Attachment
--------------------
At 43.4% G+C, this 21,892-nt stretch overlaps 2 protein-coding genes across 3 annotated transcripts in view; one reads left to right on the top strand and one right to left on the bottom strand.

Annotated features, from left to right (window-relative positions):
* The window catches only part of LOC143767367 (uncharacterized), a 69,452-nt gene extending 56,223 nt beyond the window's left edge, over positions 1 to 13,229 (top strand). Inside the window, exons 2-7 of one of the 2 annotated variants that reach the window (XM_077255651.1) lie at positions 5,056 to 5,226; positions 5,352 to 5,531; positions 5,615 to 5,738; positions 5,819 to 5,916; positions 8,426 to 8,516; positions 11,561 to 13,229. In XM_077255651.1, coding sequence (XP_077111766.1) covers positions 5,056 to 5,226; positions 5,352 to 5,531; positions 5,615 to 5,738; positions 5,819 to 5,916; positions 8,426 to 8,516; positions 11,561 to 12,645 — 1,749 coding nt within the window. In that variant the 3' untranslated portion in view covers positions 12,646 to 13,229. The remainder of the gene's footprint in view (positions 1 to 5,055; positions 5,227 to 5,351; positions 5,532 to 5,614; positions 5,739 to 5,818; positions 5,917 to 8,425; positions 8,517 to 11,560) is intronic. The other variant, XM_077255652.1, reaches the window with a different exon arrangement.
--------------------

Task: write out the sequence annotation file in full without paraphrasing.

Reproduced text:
At 43.4% G+C, this 21,892-nt stretch overlaps 2 protein-coding genes across 3 annotated transcripts in view; one reads left to right on the top strand and one right to left on the bottom strand.

Annotated features, from left to right (window-relative positions):
* The window catches only part of LOC143767367 (uncharacterized), a 69,452-nt gene extending 56,223 nt beyond the window's left edge, over positions 1 to 13,229 (top strand). Inside the window, exons 2-7 of one of the 2 annotated variants that reach the window (XM_077255651.1) lie at positions 5,056 to 5,226; positions 5,352 to 5,531; positions 5,615 to 5,738; positions 5,819 to 5,916; positions 8,426 to 8,516; positions 11,561 to 13,229. In XM_077255651.1, coding sequence (XP_077111766.1) covers positions 5,056 to 5,226; positions 5,352 to 5,531; positions 5,615 to 5,738; positions 5,819 to 5,916; positions 8,426 to 8,516; positions 11,561 to 12,645 — 1,749 coding nt within the window. In that variant the 3' untranslated portion in view covers positions 12,646 to 13,229. The remainder of the gene's footprint in view (positions 1 to 5,055; positions 5,227 to 5,351; positions 5,532 to 5,614; positions 5,739 to 5,818; positions 5,917 to 8,425; positions 8,517 to 11,560) is intronic. The other variant, XM_077255652.1, reaches the window with a different exon arrangement.